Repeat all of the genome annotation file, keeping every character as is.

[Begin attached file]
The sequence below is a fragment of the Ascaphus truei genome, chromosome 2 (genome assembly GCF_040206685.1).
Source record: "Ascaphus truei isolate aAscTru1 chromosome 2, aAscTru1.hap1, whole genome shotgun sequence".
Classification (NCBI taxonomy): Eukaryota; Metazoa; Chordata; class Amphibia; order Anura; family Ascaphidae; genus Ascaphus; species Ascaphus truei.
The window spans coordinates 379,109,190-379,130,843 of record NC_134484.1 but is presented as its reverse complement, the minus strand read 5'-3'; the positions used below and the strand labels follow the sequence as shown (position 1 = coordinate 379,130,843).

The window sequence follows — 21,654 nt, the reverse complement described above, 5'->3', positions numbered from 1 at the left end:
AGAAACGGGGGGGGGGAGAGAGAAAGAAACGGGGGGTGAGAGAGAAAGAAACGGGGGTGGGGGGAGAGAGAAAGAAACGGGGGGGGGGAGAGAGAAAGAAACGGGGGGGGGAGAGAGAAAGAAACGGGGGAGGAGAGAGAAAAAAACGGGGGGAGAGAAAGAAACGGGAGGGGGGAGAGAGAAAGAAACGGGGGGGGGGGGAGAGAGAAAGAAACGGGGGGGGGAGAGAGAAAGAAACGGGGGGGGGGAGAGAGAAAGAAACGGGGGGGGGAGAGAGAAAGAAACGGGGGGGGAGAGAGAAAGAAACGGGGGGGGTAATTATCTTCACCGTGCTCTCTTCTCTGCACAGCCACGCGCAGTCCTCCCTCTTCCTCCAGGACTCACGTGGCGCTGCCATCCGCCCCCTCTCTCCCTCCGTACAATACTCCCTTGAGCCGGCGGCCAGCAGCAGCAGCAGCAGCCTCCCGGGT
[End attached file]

The sequence below is a fragment of the Ascaphus truei genome, chromosome 2 (genome assembly GCF_040206685.1).
Source record: "Ascaphus truei isolate aAscTru1 chromosome 2, aAscTru1.hap1, whole genome shotgun sequence".
Classification (NCBI taxonomy): Eukaryota; Metazoa; Chordata; class Amphibia; order Anura; family Ascaphidae; genus Ascaphus; species Ascaphus truei.
The window spans coordinates 379,109,190-379,130,843 of record NC_134484.1 but is presented as its reverse complement, the minus strand read 5'-3'; the positions used below and the strand labels follow the sequence as shown (position 1 = coordinate 379,130,843).

The window sequence follows — 21,654 nt, the reverse complement described above, 5'->3', positions numbered from 1 at the left end:
AGAAACGGGGGGGGGGAGAGAGAAAGAAACGGGGGGTGAGAGAGAAAGAAACGGGGGTGGGGGGAGAGAGAAAGAAACGGGGGGGGGGAGAGAGAAAGAAACGGGGGGGGGAGAGAGAAAGAAACGGGGGAGGAGAGAGAAAAAAACGGGGGGAGAGAAAGAAACGGGAGGGGGGAGAGAGAAAGAAACGGGGGGGGGGGGAGAGAGAAAGAAACGGGGGGGGGAGAGAGAAAGAAACGGGGGGGGGGAGAGAGAAAGAAACGGGGGGGGGAGAGAGAAAGAAACGGGGGGGGAGAGAGAAAGAAACGGGGGGGGTAATTATCTTCACCGTGCTCTCTTCTCTGCACAGCCACGCGCAGTCCTCCCTCTTCCTCCAGGACTCACGTGGCGCTGCCATCCGCCCCCTCTCTCCCTCCGTACAATACTCCCTTGAGCCGGCGGCCAGCAGCAGCAGCAGCAGCCTCCCGGGT